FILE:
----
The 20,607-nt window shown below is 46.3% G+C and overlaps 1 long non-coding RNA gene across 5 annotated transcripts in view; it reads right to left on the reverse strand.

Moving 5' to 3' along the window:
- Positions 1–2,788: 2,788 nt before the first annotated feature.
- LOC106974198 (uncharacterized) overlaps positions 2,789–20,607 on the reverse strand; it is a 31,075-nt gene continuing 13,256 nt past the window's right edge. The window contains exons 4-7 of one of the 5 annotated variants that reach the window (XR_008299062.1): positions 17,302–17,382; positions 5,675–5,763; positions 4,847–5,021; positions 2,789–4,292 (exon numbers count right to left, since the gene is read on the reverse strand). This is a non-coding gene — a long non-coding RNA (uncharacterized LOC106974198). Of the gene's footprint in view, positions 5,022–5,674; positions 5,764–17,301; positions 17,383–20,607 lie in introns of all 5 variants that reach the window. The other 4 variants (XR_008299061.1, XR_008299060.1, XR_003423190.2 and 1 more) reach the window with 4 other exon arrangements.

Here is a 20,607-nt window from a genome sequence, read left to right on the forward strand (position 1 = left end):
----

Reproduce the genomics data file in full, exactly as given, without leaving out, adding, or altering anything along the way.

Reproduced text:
The 20,607-nt window shown below is 46.3% G+C and overlaps 1 long non-coding RNA gene across 5 annotated transcripts in view; it reads right to left on the reverse strand.

Moving 5' to 3' along the window:
- Positions 1–2,788: 2,788 nt before the first annotated feature.
- LOC106974198 (uncharacterized) overlaps positions 2,789–20,607 on the reverse strand; it is a 31,075-nt gene continuing 13,256 nt past the window's right edge. The window contains exons 4-7 of one of the 5 annotated variants that reach the window (XR_008299062.1): positions 17,302–17,382; positions 5,675–5,763; positions 4,847–5,021; positions 2,789–4,292 (exon numbers count right to left, since the gene is read on the reverse strand). This is a non-coding gene — a long non-coding RNA (uncharacterized LOC106974198). Of the gene's footprint in view, positions 5,022–5,674; positions 5,764–17,301; positions 17,383–20,607 lie in introns of all 5 variants that reach the window. The other 4 variants (XR_008299061.1, XR_008299060.1, XR_003423190.2 and 1 more) reach the window with 4 other exon arrangements.

Here is a 20,607-nt window from a genome sequence, read left to right on the forward strand (position 1 = left end):